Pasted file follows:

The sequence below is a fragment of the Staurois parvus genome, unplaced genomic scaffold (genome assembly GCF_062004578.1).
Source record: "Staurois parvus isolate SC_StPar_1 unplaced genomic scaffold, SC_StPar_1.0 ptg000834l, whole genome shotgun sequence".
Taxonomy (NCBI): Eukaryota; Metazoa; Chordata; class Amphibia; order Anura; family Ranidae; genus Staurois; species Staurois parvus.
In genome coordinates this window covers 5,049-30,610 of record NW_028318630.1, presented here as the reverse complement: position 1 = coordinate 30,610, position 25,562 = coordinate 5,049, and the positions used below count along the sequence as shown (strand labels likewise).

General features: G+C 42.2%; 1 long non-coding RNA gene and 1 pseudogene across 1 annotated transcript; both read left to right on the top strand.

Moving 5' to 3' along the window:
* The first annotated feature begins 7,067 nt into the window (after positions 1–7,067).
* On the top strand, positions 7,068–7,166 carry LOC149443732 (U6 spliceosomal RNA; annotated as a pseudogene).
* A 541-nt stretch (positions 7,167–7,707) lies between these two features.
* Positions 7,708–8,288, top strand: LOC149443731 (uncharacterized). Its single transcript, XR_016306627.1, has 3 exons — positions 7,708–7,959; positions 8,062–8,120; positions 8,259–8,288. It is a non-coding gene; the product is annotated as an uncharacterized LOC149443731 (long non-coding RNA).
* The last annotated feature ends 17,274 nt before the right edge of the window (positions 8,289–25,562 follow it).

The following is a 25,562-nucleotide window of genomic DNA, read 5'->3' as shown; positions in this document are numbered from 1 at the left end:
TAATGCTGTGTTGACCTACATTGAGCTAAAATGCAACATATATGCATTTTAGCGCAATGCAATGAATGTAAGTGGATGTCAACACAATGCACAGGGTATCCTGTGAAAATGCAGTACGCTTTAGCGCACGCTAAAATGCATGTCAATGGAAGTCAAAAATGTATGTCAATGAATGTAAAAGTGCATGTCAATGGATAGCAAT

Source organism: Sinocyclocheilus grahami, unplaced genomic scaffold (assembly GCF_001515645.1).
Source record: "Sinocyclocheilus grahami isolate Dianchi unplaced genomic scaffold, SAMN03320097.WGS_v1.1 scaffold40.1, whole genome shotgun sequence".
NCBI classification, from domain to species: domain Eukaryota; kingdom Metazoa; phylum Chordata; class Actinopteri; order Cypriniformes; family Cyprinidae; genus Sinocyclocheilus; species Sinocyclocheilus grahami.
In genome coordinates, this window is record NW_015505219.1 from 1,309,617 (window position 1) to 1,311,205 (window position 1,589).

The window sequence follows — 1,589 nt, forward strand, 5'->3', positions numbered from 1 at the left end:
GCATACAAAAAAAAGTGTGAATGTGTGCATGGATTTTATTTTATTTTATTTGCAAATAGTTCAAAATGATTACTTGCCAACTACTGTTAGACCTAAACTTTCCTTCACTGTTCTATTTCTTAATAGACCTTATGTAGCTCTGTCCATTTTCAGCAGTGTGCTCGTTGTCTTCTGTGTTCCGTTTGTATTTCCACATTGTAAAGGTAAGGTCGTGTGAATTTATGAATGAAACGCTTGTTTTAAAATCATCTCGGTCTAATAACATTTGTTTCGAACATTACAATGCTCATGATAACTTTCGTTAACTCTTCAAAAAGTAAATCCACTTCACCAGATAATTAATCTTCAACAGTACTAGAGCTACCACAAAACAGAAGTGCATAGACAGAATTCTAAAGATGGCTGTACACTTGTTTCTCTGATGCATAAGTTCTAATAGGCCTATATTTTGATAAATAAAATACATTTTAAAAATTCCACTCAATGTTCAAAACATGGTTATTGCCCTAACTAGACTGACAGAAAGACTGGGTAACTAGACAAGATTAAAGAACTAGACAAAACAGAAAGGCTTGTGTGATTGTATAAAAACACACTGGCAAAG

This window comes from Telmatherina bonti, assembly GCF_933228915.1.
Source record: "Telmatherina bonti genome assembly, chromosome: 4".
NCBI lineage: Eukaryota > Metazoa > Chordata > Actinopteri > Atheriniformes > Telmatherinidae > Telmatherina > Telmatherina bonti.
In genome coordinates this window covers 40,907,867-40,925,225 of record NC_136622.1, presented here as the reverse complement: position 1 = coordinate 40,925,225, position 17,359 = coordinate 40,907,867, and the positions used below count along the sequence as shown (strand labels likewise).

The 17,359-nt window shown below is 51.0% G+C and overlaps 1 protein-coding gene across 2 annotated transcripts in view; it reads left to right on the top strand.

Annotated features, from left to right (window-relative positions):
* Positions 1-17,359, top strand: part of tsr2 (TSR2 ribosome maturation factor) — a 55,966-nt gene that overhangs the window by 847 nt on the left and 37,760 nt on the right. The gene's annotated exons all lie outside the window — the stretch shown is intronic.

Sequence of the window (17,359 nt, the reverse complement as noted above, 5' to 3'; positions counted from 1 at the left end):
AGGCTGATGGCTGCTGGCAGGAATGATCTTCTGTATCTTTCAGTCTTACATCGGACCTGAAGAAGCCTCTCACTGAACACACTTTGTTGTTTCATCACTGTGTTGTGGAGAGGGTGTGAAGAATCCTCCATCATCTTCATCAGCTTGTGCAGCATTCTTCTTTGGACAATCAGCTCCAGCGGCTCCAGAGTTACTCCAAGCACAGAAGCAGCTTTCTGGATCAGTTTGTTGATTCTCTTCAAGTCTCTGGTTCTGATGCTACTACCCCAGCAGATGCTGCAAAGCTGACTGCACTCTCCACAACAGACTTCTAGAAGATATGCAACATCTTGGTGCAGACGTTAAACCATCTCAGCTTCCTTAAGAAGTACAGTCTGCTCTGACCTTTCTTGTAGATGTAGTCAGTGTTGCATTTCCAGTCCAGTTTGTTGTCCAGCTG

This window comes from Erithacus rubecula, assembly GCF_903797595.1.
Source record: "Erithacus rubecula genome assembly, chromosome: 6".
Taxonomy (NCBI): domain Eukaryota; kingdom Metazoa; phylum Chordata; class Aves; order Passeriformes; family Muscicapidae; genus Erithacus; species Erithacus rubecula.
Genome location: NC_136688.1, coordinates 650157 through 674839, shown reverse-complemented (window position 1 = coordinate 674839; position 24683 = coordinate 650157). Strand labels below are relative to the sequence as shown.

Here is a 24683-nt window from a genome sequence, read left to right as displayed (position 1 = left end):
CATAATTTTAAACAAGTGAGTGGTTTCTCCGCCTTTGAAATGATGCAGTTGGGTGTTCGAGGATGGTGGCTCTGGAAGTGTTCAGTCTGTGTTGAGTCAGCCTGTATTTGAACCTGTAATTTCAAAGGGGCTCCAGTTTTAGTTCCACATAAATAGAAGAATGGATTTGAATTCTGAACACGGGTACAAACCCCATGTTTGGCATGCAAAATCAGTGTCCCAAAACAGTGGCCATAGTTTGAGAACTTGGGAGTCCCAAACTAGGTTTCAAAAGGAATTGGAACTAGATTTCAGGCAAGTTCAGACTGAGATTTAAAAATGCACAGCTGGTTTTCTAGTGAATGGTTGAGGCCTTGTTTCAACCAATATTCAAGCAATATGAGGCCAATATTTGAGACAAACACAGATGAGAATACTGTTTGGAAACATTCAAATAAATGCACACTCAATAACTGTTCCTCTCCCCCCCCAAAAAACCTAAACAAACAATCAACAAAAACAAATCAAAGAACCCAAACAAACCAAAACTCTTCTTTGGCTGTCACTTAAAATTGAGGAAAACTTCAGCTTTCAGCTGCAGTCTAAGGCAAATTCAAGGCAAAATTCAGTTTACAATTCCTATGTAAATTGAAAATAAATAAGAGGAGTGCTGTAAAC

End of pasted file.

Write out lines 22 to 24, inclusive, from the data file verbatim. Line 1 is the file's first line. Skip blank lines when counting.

NCBI lineage: Eukaryota > Metazoa > Chordata > Actinopteri > Atheriniformes > Telmatherinidae > Telmatherina > Telmatherina bonti.
In genome coordinates this window covers 40,907,867-40,925,225 of record NC_136622.1, presented here as the reverse complement: position 1 = coordinate 40,925,225, position 17,359 = coordinate 40,907,867, and the positions used below count along the sequence as shown (strand labels likewise).

The 17,359-nt window shown below is 51.0% G+C and overlaps 1 protein-coding gene across 2 annotated transcripts in view; it reads left to right on the top strand.